Why do we have children? Why did I have children? To be honest, I’m not sure I can give a specific reason. I just knew that I wanted to be a mother and it upset me both times the choice was potentially taken from me (but as my Super Ovary has it, the choice, evidently, was never mine). Ultimately, if I wanted to stop and think about it (which I don’t right now because the girls are sleeping so I need to get a whole bunch of stuff done during this time), my reasons are a lot selfish, as is the case with many parents, I’m sure. Children are our answer to immortality. They are the opportunity to do the things we couldn’t as children.

    They are much more than that, of course, and I do not for a moment, even when mine are being horrid and/or annoying little brats, regret their existence.

    I do respect those who choose not to have children (or delay) and feel sorry for the frustration they have to go through in having to explain that to anyone. I have a number of friends who have chosen not to and it’s incredible the level of rudeness they have to deal with from people who expect everyone to procreate without ever bothering to stop and consider what their invasive questioning might mean (ie there could be medical reasons for someone not having children). I experienced this to an extent when I had only one child and was considering keeping it that way. I was told that it was unfair of me not to give my daughter a sibling. Unfair to whom?

  4. John Single:

    From your initial point, it seems to be you are comparing people who choose to have a child later verses people who choose to have kids now. I would think that really doesn’t have much effect on how much resources they take. However, I do have one concern where people who wait too long are in fact selfish. Some women(couples) are having children way too late in life at the cost of having healthy kids. And many of these women are middle class or better.

  5. It’s interesting to hear that many women who wait to have children later in life are considered "selfish" both in their own minds and by many others in society, because I have never once thought of my decision to wait to be remotely selfish.

    I could have a child this year, but my husband would be living in a different state, and I’d be spending the overwhelming majority of my time in the lab finishing my Ph.D. (I’m usually in lab 80+ hours/week). I spend all my time working on the development of a non-chemotherapeutic small molecule targeted to a specific pediatric cancer, so I don’t even comprehend the argument that by working, I am being selfish instead of just raising children; after all, what I work on may someday save your (the general societal your, not yours in particular!) child, in which case you would be very thankful I’m in the lab. I could be raising a child on my own, with my husband visiting once a month, and the child spending the majority of his time in daycare… or…. I can wait several more years until my husband and I are living in the same location, he is done with his residency and I am done with my post-doc so we have more time at home, and can build a better home environment for our family.

    Personally given our situation, I think it would be far more selfish to have a child now just for the sake of wanting children, and then not actually have the time to dedicate to having a child!

  6. My husband I are decided about a year ago that we would try to get pregnant this June. Now, not so much.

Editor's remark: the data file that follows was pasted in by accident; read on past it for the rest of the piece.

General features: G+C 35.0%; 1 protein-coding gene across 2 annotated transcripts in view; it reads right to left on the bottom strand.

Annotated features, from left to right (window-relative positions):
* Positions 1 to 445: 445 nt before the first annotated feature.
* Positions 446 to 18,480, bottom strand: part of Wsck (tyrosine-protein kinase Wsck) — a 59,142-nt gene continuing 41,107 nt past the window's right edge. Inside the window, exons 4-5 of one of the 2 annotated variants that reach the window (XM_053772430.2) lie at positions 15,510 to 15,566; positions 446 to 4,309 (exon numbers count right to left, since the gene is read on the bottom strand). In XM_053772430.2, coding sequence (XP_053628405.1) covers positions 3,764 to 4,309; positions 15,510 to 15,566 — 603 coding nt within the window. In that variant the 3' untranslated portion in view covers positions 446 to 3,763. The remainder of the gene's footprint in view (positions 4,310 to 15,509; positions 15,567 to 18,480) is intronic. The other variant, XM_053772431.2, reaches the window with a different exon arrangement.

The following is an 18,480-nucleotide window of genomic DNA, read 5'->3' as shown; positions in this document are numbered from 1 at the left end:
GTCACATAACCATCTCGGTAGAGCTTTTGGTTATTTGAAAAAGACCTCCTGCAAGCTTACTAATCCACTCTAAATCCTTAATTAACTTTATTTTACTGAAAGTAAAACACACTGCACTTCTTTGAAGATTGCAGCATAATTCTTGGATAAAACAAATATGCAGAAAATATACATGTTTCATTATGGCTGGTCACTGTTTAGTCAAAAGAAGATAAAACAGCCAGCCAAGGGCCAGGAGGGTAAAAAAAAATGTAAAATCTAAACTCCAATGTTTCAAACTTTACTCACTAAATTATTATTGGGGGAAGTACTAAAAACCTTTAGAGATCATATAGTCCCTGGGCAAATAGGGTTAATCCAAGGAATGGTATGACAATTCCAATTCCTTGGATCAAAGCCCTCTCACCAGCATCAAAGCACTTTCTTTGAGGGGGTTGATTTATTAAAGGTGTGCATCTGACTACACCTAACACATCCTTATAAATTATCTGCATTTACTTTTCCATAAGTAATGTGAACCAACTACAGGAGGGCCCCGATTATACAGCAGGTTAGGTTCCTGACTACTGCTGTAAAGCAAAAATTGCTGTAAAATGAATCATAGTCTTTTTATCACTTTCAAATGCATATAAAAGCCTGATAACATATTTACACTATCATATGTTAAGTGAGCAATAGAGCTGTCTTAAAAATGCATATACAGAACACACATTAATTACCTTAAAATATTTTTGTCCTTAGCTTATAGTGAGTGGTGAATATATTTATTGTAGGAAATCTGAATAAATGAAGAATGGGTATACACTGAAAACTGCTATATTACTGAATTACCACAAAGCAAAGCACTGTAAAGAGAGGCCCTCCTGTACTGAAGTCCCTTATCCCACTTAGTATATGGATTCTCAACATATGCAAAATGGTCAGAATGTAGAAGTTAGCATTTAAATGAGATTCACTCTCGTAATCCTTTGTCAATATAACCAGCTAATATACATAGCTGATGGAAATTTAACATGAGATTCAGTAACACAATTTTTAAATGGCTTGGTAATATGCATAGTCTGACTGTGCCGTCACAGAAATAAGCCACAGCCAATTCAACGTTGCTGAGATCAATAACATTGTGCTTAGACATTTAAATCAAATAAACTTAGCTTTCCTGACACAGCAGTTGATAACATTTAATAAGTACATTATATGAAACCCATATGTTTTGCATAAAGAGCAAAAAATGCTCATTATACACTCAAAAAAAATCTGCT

In January of this year, we decided that we’d be ready by January. There’s no way we’ll be stable enough financially by January; we have no idea which state we’ll be living in come January. So I don’t know how long we’ll wait now.

    I do know I want children, and so does my husband. I also know that I’m not ready to be ‘unselfish’ when it comes to my body (which I am already not satisfied with), my time, and my husband. So. I dunno.

    I also know that both of our families are ready for us to have kids. There’s a good chance my brother and his wife may never have kids… so it may be just us on my side of the family. In some ways I actually feel bad making my parents wait to be grandparents… but I know they want us to wait until we’re ready.

    Whenever that will be.

  7. Great post. I honestly hadn’t given a lot of thought to the other side of things (having children being selfish by taking up resources we could otherwise use to help others).

    @John Single – I partially agree with you, too. There is a lot of research that suggests that the children of older women/couples have more likelyhood of being born with disabilities (such as autism or Downs) or otherwise unhealthy issues. Other research dispels that. I can see the logic in both sides of the argument. And from the perspective of the mother’s health, it is common sense to me that younger women’s bodies are more resilient to handle being pregnant too – thus they have a better chance of an easier, healthier pregnancy. (Younger bodies are more resilient for every physically taxing purpose aren’t they!!) It’s a catch 22 really; my friend (who has a child) brought up your same point. What happens if a couple has devoted their younger lives to building a solid financial, educational and professional foundation that will allow their children to prosper in every way, and then when they finally decide to have a family they either can’t, or the children are developmentally disabled or otherwise unable to prosper in a life they see as ‘successful’? So many factors. Again, the reason I began my own post with a statement about how people who just jump headfirst into having babies without too much thought are probably the luckier ones in that sense!!